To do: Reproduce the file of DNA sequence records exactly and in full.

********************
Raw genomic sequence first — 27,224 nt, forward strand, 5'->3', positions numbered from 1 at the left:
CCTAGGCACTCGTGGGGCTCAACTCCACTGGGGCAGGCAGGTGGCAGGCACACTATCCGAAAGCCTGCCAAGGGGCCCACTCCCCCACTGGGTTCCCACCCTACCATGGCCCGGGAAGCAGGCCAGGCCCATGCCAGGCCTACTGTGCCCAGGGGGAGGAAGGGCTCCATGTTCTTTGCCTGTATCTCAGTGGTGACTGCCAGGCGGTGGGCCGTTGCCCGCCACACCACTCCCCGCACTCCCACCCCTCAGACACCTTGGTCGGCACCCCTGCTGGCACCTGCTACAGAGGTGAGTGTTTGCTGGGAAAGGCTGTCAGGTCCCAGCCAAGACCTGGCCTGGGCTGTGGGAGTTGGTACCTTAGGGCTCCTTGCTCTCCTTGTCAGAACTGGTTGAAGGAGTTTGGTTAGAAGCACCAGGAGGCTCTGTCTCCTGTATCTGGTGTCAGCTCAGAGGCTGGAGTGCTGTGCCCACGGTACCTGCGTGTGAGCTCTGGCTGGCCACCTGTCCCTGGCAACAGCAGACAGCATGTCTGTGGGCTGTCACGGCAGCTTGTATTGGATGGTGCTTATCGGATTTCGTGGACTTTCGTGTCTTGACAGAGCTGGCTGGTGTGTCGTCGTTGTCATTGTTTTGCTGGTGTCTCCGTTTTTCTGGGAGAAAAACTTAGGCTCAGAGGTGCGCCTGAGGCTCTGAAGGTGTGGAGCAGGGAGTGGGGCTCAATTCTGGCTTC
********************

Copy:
Raw genomic sequence first — 27,224 nt, forward strand, 5'->3', positions numbered from 1 at the left:
CCTAGGCACTCGTGGGGCTCAACTCCACTGGGGCAGGCAGGTGGCAGGCACACTATCCGAAAGCCTGCCAAGGGGCCCACTCCCCCACTGGGTTCCCACCCTACCATGGCCCGGGAAGCAGGCCAGGCCCATGCCAGGCCTACTGTGCCCAGGGGGAGGAAGGGCTCCATGTTCTTTGCCTGTATCTCAGTGGTGACTGCCAGGCGGTGGGCCGTTGCCCGCCACACCACTCCCCGCACTCCCACCCCTCAGACACCTTGGTCGGCACCCCTGCTGGCACCTGCTACAGAGGTGAGTGTTTGCTGGGAAAGGCTGTCAGGTCCCAGCCAAGACCTGGCCTGGGCTGTGGGAGTTGGTACCTTAGGGCTCCTTGCTCTCCTTGTCAGAACTGGTTGAAGGAGTTTGGTTAGAAGCACCAGGAGGCTCTGTCTCCTGTATCTGGTGTCAGCTCAGAGGCTGGAGTGCTGTGCCCACGGTACCTGCGTGTGAGCTCTGGCTGGCCACCTGTCCCTGGCAACAGCAGACAGCATGTCTGTGGGCTGTCACGGCAGCTTGTATTGGATGGTGCTTATCGGATTTCGTGGACTTTCGTGTCTTGACAGAGCTGGCTGGTGTGTCGTCGTTGTCATTGTTTTGCTGGTGTCTCCGTTTTTCTGGGAGAAAAACTTAGGCTCAGAGGTGCGCCTGAGGCTCTGAAGGTGTGGAGCAGGGAGTGGGGCTCAATTCTGGCTTC